…Arewa Islamic Republic

…Biafra Republic

…N’Delta Republic

…Oduduwa Republic

…M’Belt Republic

…All Republics to form United Republics of Nigeria

…Don’t declare N’Delta Republic, Clark warns

By Emma Amaize, Regional Editor, South-South

THE agitations for self-determination in Nigeria have taken another alarming dimension with calls for the country to be split into five entities to be collectively known as the United Republics of Nigeria.

This came as the Convener of Pan Niger Delta Forum, PANDEF, Chief Edwin Clark cautioned against the proposed declaration of Republic of Niger Delta on October 1, 2017, as a result of Federal Government’s alleged apathy to the peace process in the region.

The call for the division of the country was said to have become necessary in order to avert the possibility of violent agitations.

This position was taken by a coalition of militant groups under the auspices of the Reformed Egbesu Assembly, REF.

The General Officer Commanding, REF, Tony Alagbakereowei, who spoke on behalf of the group said: “We reaffirm our collective resolve to actualise the Republic of the Niger Delta, RONDEL, which had been proclaimed in 1966 taking into cognisance the reality that there is nothing yet binding us as a people rather than the crude oil and gas in the Niger Delta.

“We call on the British Prime Minister, President Donald Trump of the United States and the United Nations, UN, to conduct a referendum for the peaceful dissolution of the Nigerian states into Arewa Islamic Republic, Biafra Republic, Oduduwa Republic, Republic of the Niger Delta,RONDEL, and the Republic of the Middle Belt to be collectively known and addressed as the United Republics of Nigeria based on the principles of non-exodus and non-violence.

“We strongly restate our commitment and dedication to this model as it is the irreducible minimum acceptable political requirement for the ethnic nationalities of the Niger Delta to remain in the Nigerian state. We consider this as the best option to avoid the impending humanitarian crisis of a full-blown Nigeria civil war and armed revolution which will be foisted upon the African Continent and the world at large.”

The stance of REF which was not in isolation represented a microsome of the dissenting opinions from groups in the Niger Delta on the state of the nation, especially the Niger Delta crisis.

Their grouse, Saturday Vanguard gathered was also informed by their assumption that Niger Delta leaders, were no longer promoting the interest of the region within the context of the current agitations across Nigeria.

However, the Leader and Convener of Pan Niger Delta Forum, PANDEF, told Saturday Vanguard that he was not comfortable with the latest position of REF and other groups.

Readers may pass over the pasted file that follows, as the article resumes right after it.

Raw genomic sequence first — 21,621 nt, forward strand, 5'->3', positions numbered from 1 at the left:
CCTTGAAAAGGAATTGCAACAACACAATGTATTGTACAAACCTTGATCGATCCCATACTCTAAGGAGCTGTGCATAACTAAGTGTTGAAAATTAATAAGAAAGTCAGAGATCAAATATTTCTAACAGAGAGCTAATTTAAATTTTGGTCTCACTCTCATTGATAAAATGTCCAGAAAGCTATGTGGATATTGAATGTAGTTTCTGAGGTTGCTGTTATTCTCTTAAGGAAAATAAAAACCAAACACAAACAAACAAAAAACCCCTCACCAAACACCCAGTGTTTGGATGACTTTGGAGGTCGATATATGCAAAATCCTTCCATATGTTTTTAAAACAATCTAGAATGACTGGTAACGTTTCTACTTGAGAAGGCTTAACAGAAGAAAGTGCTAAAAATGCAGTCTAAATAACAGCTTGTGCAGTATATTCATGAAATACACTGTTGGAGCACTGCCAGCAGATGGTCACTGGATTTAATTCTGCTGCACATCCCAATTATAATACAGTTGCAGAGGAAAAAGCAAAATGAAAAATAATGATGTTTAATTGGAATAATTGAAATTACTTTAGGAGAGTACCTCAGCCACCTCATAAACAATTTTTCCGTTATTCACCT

Text messages

He was obviously taken aback at the threatening text messages sent to him by some militants in the region when he spoke to Saturday Vanguard, last Wednesday, at his Abuja residence.

There was also anger in his voice, as he stated:    “We (PANDEF) are not out for trouble, but we are impatient now because of the youths, they communicate with me every time. My telephones are filled up with text messages and threats. Even at the last meeting we held in Yenagoa, they threatened me. They said they no longer have confidence in us.

“ PANDEF is an organization, which came into being on August 19, 2016, and since then, we have been working. Unlike some elders who do not care when their children are causing problems. We in the Niger Delta had previously gone to the creeks to talk to the youths, risking our lives.

“So when the vandalization of oil pipelines was going on, we were very disturbed and we held series of meetings. And resolutions were taken, there were other organizations, some promoted by government officials, but we collapsed all other organizations into Pan Niger Delta Forum. When this was done, we met and formed a Central Working Committee, which came up with a 16-point agenda and the President agreed to meet us through the intervention of Minister of State for Petroleum.

“On November 1, 2016, I led a delegation of about 100 high-class traditional rulers, politicians, professionals, youths and women to the Villa. We were received by President Buhari and we discussed. Our 16-point agenda was presented by His Majesty, King Diete-Spiff, who is the Amanayanbo of Twon Brass. The President had an address, but did not read it and rather said he would look into our own address. Thereafter, we addressed a press conference, took a group photograph with Mr. President and we left.